TranscriptQuestion: Why is it important to mistrust the government?
Penn Jillette: I believe that our country, uniquely for the time, was founded on mistrust for the government, which is such a heady and beautiful idea. The idea that we have all the rights in the world. We have complete and utter freedom and we give up very specific freedoms in order to have a government that will protect the other freedoms.
Such a profound idea and so deep, and so wonderful. And I think that it was so weird to see all the people who said that dissent was part of their job during the Bush Administration turn around and say that we were all supposed to rally behind Obama. I mean, I disagreed with Bush and Obama tremendously... and on the exact same issues. And the only issue that really matters to me is wars and killing people overseas. I'm against them... and I was against them when Bush was doing it and now that Obama is doing it more I'm against it too. And I think that it's part of the joy and the wonder and the brilliance of the ideas of the United States of America that whoever is in power is questioned and beat up.
I was asked... and I'm going on the Joy Behar Show later today and you get questions ahead of time, unlike here. They lay stuff on you ahead of time. And it was Obama said he wants to figure out whose ass to kick and that before he was busted for being not emotional enough—too cold. And now he's being busted for being too straight. How can he win? And my answer is: he's not supposed to win. He's the President. They're supposed to be millions of people disagreeing with him on everything and busting him on everything.
That's the way the country is supposed to work, and that's not something to bemoan the fact that the government can't rally everybody to work together. That's to be celebrated. The government being is hamstring and as closed off and as clumsy as possible is exactly what we want. The last thing we want is a government that can get things done. A government that can get things done all they will get done is taking away freedoms. Its been shown over and over again. We want a clunky, sloppy, slow-moving, small, insignificant, weak government there all the time. And that's a government we can love and protect.
Question: What is the biggest misconception people have about libertarians?
Penn Jillette: Well it's the same misconception that everybody seems to have about everyone else and it's the same misconception libertarians have about liberals or conservatives have and that is we sometimes tend to forget that everybody is trying for the best. Everyone's goals are the same with very small differences. I mean, the goal of a socialist and the goal of a libertarian are exactly the same. The goals are happiness and security and freedom and you balance those.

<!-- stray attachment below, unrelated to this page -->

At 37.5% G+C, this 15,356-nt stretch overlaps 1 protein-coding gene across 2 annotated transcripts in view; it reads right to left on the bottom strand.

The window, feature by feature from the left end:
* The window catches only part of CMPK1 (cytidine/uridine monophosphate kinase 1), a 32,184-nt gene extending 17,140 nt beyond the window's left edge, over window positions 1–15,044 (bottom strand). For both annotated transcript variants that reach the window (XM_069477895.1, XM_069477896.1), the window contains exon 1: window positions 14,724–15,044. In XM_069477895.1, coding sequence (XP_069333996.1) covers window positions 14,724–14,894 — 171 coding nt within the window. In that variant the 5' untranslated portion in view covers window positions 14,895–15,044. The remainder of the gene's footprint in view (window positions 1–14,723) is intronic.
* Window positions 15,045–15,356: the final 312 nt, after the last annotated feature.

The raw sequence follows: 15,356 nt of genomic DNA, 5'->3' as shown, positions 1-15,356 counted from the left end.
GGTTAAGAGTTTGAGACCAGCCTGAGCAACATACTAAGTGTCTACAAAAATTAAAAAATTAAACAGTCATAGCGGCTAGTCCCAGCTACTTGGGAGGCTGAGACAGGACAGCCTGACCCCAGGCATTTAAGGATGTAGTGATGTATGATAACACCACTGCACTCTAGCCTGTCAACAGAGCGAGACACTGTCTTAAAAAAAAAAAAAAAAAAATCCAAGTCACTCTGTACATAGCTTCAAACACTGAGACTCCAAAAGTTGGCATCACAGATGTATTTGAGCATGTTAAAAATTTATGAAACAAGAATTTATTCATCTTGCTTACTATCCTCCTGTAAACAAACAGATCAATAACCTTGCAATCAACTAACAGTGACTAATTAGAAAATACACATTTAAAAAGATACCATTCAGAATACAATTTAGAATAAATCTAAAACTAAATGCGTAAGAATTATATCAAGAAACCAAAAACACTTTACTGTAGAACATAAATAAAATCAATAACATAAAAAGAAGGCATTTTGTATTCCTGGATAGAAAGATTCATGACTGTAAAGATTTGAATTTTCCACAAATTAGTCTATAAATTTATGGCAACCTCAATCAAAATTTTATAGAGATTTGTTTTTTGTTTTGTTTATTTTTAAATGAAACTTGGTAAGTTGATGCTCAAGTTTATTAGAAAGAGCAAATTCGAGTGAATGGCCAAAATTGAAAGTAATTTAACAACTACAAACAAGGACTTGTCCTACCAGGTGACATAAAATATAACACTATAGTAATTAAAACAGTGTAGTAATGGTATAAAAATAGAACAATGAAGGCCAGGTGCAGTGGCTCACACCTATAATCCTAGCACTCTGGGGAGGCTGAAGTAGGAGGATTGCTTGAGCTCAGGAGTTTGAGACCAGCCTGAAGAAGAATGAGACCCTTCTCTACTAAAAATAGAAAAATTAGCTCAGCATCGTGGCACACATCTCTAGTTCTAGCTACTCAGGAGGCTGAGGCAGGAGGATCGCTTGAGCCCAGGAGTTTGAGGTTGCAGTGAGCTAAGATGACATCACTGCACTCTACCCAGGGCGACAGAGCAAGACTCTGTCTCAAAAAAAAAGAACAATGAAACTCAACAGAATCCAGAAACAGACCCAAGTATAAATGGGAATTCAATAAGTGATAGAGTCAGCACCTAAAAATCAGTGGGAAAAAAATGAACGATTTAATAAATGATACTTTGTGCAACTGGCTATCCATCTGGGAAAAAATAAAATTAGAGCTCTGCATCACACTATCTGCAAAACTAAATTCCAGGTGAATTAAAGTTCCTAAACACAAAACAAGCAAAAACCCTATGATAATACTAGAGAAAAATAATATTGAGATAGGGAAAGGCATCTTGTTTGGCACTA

But I think the biggest misconception that I find about libertarians is that there's a lack of compassion and I think that there is as much compassion on libertarians as there is among liberals. It's not what the problems are, it's how to solve them. Everybody wants clean, safe, energy. Some people think nuclear is the way to go. Some people think coal is the way to go. Some people think wind is the way to go. And there's always balances on that. Libertarians tend to put freedom as a goal in itself and also a way to attain other goals. Liberals tend to put security as a goal in itself and a way to obtain other goals.
I think the biggest misconception is that libertarians... I guess the cliche would be don't care about the crack babies. I just think you can deal with people in trouble using compassion. One of the things that bothers me about statism is that they take away my compassion. When you take money from me by force, run it through the government to help other people... I think there's less compassion than me being able to do something. What I say about libertarians verses liberals is I will gladly help you build a library; I will not use a gun to get someone else to join us in helping to build that library.
I want credit. I want credit for helping. I want to feel like I'm helping and giving money to the government does not seem like the best way to help and forcing other people to give money the government seems immoral to me. I think that if I want to cure cancer I should work on curing cancer. You can't force other people to give money to cure cancer then you're not really helping or you're helping in a way that I don't think is right. So the question on health care was not if you saw someone laying in the street who needed help would you run over and bandage them. The question is really if you saw someone suffering in the street would you run, get a policeman, have that policeman find a doctor, have that doctor forced by everybody around to take a vote and then come in and help.
But I think that it's forgotten that what everybody is trying to do is help the people that need it. Everybody is trying that and I will say that about every political group and I think that I would love to see people using the word "wrong" more and using the word "evil" less. Obama is a really good guy, a really smart guy, and every moment, every second of every day is spent trying to do what's best. I disagree with him. But there's no sense that he's evil and this is something I'll say that a lot of people will freak out at. I think the same was true for George W. Bush. I think every second he was trying as hard as he could to do what was best. I disagree with him very, very, very intently—but that's back to the fundamentalist atheist thing.
To be able to say "you're wrong, and here are the reasons," is respect. To say "you're evil" is antihuman because the people that I've met in my life who were truly bad and are truly evil is such a small number. I mean, if you take the six billion people on the planet and round off the numbers about six billion are good.
Recorded on June 8, 2010
Interviewed by Paul Hoffman